AAR says October 2010 volumes are up from 2009, down from 2008
November 09, 2010 - LM Editorial
Like preceding months, October rail volumes were up and down when compared to the last two years, according to data released by the Association of American Railroads (AAR).
The AAR reported that monthly rail carloads for October—at 1,196, 432—were up 8.7 percent from October 2009 and down 7.9 percent from October 2008. And the weekly October average of 299,108 carloads was the highest since October 2008, topping September’s 297, 502 weekly carload average.
October saw more sustained growth on the intermodal side at 941,775 trailers and containers for a 14 percent gain compared to October 2009 and a 1.2 percent increase compared to October 2008. The weekly average of 235,444 trailers and containers was the highest since October 2007 and the 12th highest weekly monthly average on record for intermodal, according to the AAR. Even with strong weekly numbers, October intermodal volume was 0.9 percent less than September on a seasonally-adjusted basis.
The AAR has noted in the past that domestic intermodal traffic in particular continues to see strong growth due to conversions of over-the-road domestic traffic to rail and growth in international trade. The AAR also said it reflects a years-long trend of domestic freight converting from truck trailers to containers on rail; truck trailers can be double-stacked, which makes them more cost-efficient and effective.
As LM has reported, while railroad activity is clearly picking up compared to a dismal 2009, it is still lagging 2008 and earlier years on an absolute volume basis. And based on various economic indicators it is clear it will be a while more until rail volumes return to the same levels as previous years.
“Last week the government announced that GDP grew roughly two percent in the third quarter of 2010,” said AAR Senior Vice President John T. Gray in a statement. “Rail traffic in October suggests that similarly moderate growth is continuing into the fourth quarter. Just like our nation’s economy still has further to go to full recovery, so does rail traffic. Still, traffic is much better than it was a year ago, especially on the intermodal side, and railroads look forward to continuing to move the economy forward.”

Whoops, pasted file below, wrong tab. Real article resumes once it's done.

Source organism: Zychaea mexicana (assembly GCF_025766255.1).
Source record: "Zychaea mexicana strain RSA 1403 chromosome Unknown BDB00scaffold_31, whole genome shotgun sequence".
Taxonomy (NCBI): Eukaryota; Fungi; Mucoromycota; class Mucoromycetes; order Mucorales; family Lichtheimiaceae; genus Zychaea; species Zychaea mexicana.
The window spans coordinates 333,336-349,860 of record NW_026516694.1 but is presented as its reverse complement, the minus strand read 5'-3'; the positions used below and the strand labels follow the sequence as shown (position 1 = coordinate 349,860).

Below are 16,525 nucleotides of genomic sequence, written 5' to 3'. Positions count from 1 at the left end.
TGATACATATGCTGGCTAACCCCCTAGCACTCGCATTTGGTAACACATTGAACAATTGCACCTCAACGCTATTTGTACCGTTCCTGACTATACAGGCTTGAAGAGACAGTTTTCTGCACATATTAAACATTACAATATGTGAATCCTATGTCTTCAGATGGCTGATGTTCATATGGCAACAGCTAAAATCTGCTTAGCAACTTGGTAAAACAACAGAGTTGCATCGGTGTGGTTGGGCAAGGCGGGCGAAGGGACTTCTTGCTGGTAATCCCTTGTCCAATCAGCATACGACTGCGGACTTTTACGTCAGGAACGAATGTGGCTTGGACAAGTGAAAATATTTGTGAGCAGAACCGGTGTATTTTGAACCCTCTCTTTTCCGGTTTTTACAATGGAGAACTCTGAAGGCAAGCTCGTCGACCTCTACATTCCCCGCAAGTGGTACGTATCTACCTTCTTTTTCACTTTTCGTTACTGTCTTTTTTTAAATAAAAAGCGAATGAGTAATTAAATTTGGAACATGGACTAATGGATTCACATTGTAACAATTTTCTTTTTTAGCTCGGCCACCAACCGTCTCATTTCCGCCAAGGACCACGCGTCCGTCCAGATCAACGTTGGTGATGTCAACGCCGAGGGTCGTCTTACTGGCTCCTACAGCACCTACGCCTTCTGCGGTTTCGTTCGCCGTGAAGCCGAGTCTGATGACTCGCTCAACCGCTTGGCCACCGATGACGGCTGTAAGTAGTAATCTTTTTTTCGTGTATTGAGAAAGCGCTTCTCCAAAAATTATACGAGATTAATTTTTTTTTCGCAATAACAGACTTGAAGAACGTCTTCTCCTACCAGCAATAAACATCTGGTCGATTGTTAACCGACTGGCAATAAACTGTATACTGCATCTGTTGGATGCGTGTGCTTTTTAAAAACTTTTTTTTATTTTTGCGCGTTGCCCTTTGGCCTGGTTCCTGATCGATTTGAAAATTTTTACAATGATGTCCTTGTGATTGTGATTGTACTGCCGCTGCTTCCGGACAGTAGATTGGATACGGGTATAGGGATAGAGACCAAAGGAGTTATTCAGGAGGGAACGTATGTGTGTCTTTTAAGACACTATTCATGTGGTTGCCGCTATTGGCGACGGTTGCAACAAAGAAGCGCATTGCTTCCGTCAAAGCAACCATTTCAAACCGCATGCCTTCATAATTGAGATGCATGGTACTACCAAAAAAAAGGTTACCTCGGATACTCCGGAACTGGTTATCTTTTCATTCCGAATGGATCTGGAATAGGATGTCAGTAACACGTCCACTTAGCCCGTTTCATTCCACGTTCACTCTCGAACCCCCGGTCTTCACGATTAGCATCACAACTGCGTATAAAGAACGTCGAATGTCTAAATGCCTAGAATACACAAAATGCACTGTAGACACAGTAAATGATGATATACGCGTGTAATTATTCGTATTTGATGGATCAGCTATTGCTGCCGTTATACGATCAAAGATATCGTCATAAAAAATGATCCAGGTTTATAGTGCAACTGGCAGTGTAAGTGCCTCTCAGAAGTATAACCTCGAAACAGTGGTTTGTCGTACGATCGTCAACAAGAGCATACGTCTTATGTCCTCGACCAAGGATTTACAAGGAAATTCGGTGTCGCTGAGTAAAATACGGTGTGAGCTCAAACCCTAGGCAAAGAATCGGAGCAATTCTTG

Anthony B. Hatch, principal of New York-based ABH Consulting, said in an interview that while many headlines point to the slowing down of a spring rush to recovery, rail traffic has managed to remain still strong well into the fall and is stronger than the macroeconomic, business, and general news headlines would suggest.
“Things are much than at the beginning of the year or even the beginning of the summer and may be starting to slow down a little bit on a year-over-year basis, and when you combine intermodal and carloads they are up about ten percent, which is pretty good compared to what we had earlier,” said Hatch. “We are now facing tougher comparisons and are starting to lap the beginning of the recovery, rather than the April and May trough. Now that the economy is starting to recover, we are seeing a year-over-year comparison of recovery over recovery, and we are still short of 2008 except for intermodal and are still well-short of 2006, which was the real peak of the last cycle.”
Current rail traffic, said Hatch, represents a “pretty good” recovery, with some clear trend lines pointing towards the last peak, with a strong 2011 possibly putting the recovery one or even two years ahead of where the recovery may have occurred when the situation was more dire. The recovery is less than complete but faster than the originally anticipated pace.”
Of the 18 major commodities tracked by the AAR, 15 were up on an annual basis. Metallic ores and metals were up 190.0 percent, primary metal products were up 21 percent, crushed stone, gravel, and sand were up 25.5 percent, and stone, clay, and glass products were up 23.1 percent.
Railroad employee numbers rose by 1,169 to 154,094 employees in September (the most recent month for which data is available) from 152,925 in August. And the AAR said 12,799 rail cars were brought back into service in October, with 318,275 cars—or about 20.8 percent—of the North American railcar fleet currently remaining in storage.